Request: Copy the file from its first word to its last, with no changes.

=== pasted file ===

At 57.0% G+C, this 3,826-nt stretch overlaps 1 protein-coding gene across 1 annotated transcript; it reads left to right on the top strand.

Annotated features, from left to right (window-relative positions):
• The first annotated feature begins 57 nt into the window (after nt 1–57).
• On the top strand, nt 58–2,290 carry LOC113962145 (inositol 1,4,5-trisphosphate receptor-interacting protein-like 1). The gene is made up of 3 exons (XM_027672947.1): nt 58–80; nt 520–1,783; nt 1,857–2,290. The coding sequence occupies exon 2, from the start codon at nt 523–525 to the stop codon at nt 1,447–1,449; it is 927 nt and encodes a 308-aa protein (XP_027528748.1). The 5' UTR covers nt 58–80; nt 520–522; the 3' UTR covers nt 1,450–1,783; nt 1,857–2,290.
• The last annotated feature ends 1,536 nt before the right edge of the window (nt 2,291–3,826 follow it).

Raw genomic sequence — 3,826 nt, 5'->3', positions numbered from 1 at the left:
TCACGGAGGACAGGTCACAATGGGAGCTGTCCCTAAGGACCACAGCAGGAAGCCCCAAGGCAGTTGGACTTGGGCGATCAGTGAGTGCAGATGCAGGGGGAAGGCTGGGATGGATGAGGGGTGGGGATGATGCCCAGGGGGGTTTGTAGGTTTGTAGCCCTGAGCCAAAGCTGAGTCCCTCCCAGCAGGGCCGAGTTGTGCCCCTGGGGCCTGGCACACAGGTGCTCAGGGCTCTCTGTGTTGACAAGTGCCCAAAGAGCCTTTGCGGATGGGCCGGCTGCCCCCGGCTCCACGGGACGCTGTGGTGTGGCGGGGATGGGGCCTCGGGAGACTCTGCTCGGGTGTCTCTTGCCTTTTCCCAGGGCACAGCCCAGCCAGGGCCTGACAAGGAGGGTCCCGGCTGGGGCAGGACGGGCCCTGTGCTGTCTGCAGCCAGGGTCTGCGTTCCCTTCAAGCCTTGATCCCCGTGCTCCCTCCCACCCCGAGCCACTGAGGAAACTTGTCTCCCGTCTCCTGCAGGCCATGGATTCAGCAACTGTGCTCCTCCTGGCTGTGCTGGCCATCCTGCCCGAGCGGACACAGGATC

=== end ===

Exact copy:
At 57.0% G+C, this 3,826-nt stretch overlaps 1 protein-coding gene across 1 annotated transcript; it reads left to right on the top strand.

Annotated features, from left to right (window-relative positions):
• The first annotated feature begins 57 nt into the window (after nt 1–57).
• On the top strand, nt 58–2,290 carry LOC113962145 (inositol 1,4,5-trisphosphate receptor-interacting protein-like 1). The gene is made up of 3 exons (XM_027672947.1): nt 58–80; nt 520–1,783; nt 1,857–2,290. The coding sequence occupies exon 2, from the start codon at nt 523–525 to the stop codon at nt 1,447–1,449; it is 927 nt and encodes a 308-aa protein (XP_027528748.1). The 5' UTR covers nt 58–80; nt 520–522; the 3' UTR covers nt 1,450–1,783; nt 1,857–2,290.
• The last annotated feature ends 1,536 nt before the right edge of the window (nt 2,291–3,826 follow it).

Raw genomic sequence — 3,826 nt, 5'->3', positions numbered from 1 at the left:
TCACGGAGGACAGGTCACAATGGGAGCTGTCCCTAAGGACCACAGCAGGAAGCCCCAAGGCAGTTGGACTTGGGCGATCAGTGAGTGCAGATGCAGGGGGAAGGCTGGGATGGATGAGGGGTGGGGATGATGCCCAGGGGGGTTTGTAGGTTTGTAGCCCTGAGCCAAAGCTGAGTCCCTCCCAGCAGGGCCGAGTTGTGCCCCTGGGGCCTGGCACACAGGTGCTCAGGGCTCTCTGTGTTGACAAGTGCCCAAAGAGCCTTTGCGGATGGGCCGGCTGCCCCCGGCTCCACGGGACGCTGTGGTGTGGCGGGGATGGGGCCTCGGGAGACTCTGCTCGGGTGTCTCTTGCCTTTTCCCAGGGCACAGCCCAGCCAGGGCCTGACAAGGAGGGTCCCGGCTGGGGCAGGACGGGCCCTGTGCTGTCTGCAGCCAGGGTCTGCGTTCCCTTCAAGCCTTGATCCCCGTGCTCCCTCCCACCCCGAGCCACTGAGGAAACTTGTCTCCCGTCTCCTGCAGGCCATGGATTCAGCAACTGTGCTCCTCCTGGCTGTGCTGGCCATCCTGCCCGAGCGGACACAGGATC